In Spanish Grammar, Spanish Lessons

Spanish Word Order Basics

Imagine hearing someone in English say:

“I not him have seen”

That’s what we risk sounding like in Spanish when we don’t use the right word order. Order is important.
Because this is a common misstep for many English speakers learning Spanish, we’ve developed 5 key rules of reference to help you remember which order things go in.

Rule #1:

Put personal pronouns first … if you use them

Personal pronouns: Yo, tú, él, ella usted, nosotros, vosostros, ellos, ellas, ustedes


Personal pronouns simply tell us who the sentence is about.  It’s typically one of the first lessons you learn in Spanish. As you probably remember, personal pronouns are not obligatory in Spanish. You can either say:

Yo compro un libro
compro un libro 

It’s all the same. The thing to remember is if you’re going to use it, put it first thing.

Rule #2:

Then, just say no 


After the personal pronoun, if you are going to negate the sentence, here is where you place the NO. The ‘no‘ is important and needs to be in front. If you can remember that you won’t be tempted to put it in a strange place or get it mixed up with the upcoming rules.

For example:
Yo no compro un libro
no compro un libro

Rules #3 & #4:

First people, then things

Indirect (people): me, te, le (se), nos, os, le (se)
Direct (things): me, te, lo/la, nos, os, los/las


Direct object pronouns typically represent objects and sometimes people. Indirect object pronouns always represent people. Both are used to replace the name of  an already-known noun. For example, find the direct and indirect pronouns in the following English sentance:

I give it to you

it =
the direct object pronoun
you = the indirect object pronoun

Rewriting the sentence in Spanish uses the same pronouns but changes the order:

Yo te lo doy =I give it to you

There are two important rules regarding the object pronouns:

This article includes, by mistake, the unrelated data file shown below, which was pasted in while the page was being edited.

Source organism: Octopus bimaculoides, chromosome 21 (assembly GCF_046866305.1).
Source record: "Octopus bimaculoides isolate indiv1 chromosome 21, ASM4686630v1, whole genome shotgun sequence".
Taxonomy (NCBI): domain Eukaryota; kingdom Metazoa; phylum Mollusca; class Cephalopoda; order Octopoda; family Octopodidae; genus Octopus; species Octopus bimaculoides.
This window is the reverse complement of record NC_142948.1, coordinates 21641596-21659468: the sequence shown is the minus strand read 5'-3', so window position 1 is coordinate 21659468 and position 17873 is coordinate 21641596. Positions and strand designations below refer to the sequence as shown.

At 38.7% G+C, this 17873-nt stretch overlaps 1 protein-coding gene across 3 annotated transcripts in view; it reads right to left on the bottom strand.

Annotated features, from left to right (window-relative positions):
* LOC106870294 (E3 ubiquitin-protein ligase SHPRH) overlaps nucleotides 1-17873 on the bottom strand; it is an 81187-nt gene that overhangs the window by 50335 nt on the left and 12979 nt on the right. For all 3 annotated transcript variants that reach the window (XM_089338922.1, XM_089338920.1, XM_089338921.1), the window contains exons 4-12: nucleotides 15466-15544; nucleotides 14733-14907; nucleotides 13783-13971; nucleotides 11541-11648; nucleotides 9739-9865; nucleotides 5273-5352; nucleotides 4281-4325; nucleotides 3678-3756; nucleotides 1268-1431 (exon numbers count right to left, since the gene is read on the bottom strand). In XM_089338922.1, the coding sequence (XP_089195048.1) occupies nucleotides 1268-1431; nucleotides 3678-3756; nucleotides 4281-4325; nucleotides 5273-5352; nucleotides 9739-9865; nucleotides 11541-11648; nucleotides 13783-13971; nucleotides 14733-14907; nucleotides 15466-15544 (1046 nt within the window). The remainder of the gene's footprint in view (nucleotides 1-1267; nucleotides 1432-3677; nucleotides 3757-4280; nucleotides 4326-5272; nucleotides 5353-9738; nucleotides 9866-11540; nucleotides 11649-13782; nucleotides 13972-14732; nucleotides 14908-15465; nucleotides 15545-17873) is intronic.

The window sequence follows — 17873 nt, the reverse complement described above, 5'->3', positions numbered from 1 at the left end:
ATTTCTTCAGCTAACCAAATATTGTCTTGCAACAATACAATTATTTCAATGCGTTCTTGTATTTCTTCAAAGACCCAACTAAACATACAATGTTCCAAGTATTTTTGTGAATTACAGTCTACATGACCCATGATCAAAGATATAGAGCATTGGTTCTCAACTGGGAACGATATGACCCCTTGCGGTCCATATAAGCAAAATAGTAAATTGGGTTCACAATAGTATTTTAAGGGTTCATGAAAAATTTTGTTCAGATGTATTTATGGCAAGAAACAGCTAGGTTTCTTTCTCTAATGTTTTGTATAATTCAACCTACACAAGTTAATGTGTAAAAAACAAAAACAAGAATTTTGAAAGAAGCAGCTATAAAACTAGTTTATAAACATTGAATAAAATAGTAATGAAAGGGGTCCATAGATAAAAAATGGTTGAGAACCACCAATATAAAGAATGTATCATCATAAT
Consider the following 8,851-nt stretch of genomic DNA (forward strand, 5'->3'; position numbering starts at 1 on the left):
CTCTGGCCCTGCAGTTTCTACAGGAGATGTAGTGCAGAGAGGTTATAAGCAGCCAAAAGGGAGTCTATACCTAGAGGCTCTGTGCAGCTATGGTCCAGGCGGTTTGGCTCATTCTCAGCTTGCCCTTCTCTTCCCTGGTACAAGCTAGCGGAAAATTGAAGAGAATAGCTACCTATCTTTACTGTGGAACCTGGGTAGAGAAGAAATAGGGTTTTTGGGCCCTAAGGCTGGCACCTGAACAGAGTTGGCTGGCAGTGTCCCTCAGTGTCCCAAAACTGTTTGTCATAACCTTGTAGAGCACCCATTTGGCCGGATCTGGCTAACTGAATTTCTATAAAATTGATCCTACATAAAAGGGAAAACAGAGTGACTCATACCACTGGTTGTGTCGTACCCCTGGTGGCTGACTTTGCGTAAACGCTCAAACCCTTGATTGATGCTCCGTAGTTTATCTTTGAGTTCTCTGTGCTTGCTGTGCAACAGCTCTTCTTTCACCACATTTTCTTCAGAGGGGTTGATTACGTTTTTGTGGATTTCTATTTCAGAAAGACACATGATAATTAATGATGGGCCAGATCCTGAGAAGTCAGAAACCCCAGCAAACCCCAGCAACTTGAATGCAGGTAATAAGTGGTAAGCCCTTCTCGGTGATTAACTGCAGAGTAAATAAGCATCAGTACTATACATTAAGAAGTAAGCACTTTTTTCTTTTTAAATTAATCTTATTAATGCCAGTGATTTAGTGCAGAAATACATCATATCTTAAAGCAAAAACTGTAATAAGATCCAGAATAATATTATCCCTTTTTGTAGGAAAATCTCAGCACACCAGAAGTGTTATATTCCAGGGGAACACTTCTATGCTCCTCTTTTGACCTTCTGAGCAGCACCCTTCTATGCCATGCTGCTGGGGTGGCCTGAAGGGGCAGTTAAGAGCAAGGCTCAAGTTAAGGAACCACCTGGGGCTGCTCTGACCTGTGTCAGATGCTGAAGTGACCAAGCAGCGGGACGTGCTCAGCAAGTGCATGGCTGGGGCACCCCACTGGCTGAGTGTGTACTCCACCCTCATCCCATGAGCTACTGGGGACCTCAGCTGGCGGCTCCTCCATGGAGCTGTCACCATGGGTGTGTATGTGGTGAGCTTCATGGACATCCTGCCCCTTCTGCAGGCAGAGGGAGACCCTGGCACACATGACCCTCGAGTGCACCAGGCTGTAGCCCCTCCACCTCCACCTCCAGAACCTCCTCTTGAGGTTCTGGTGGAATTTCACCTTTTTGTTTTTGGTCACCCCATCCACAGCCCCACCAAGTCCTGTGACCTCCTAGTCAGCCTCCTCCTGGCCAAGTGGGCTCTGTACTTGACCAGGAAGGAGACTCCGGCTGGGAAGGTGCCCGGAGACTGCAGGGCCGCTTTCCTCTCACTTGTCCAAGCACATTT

1. The indirect object pronoun goes before the direct object pronoun when both are in the sentence; people before things. This is the reverse from English.
2. Both direct and indirect object pronouns go after the personal pronoun and any negation, but before the conjugated verb.

In the following examples we convert the first sentence into a second using direct and indirect object pronouns:

Ella dijo la verdad a nosotros = She told us the truth
 nos la dijo
= She told it to us

Nosotros no compartimos el secreto a ellos = We didn’t share the secret with them
no se lo compartimo
s = We didn’t share it with them

El trae el periódico a mi = He brings the newspaper to me
lo trae
= He brings it to me

Ella debe enviar la carta a sus amigas = She must send the letter to her friends
se la debe enviar
= She must send it to them

Rule #5:

Finally, conjugate verbs together

At the end comes the conjugated verb.

Sometimes we have more than one part to a verb conjugation. For example, the perfect tense is created by combining two verbs (haber + past participle).

(Yo) he hecho – I have done
(Él) había dicho  – He had said

The most important thing to remember is:

Never put anything between 2 conjugated verbs

This is also true of any compound conjugation.  For example when using the infinitive:

debo vivir – I must live

A common mistake made by Spanish students is to put pronouns or other words in between the perfect tenses.  See the incorrect and correct example below:

wrongno he lo hecho bien

correctno lo he hecho bien


Additional examples:

¿Tu has dicho a Roberto la verdad? – Have you told Robert the truth?
 yo no se la he dicho –  I haven’t told it to him


These five rules are basic reference when you are not sure which word order to use.  The following is a visual summary of the five rules.

Visual Summary of Spanish Word Order Rules

Spanish word order diagram pronouns negation direct indirect object pronoun verb conjugation

An exception to the rule

There is one exception to the rule. We won’t detail it here but simply note it for advanced students and our Happy Hour subscribers can learn more in Lesson 23 – Direct + Indirect Pronouns.

It is possible to attach the direct and/or indirect object pronouns to the end of a verb; but the verb must be conjugated in either the affirmative imperative or the infinitive. Also note, the rule still applies that says people before things. So for example:

Lo tráe =  Tráelo = Bring it

Ella se la debe enviar = Ella debe enviarsela = She must send it to him

¡Ahora tú! Can you put the words in the correct order?

Give it a try with this 5 question quiz on Spanish word order!

How did you do? Let us know in the comments.

For subscribers:

Review grammar lessons on direct and indirect object pronouns:
Lesson 11 direct object pronouns
Lesson 16 indirect object pronouns
Lesson 23 direct+indirect
Not yet a subscriber? Click here to find out more

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  • Pam

    Thanks – I find reading sentences that use multiple pronouns very confusing and usually completely misread the statement.
    However this is a very clear signpost to be able to start to get to grips with the word order in Spanish. I love the colour coding and the simplified rules as well as the mini quiz. It would be useful to include some further more complex sentences with multiple use of pronouns. Thanks again.

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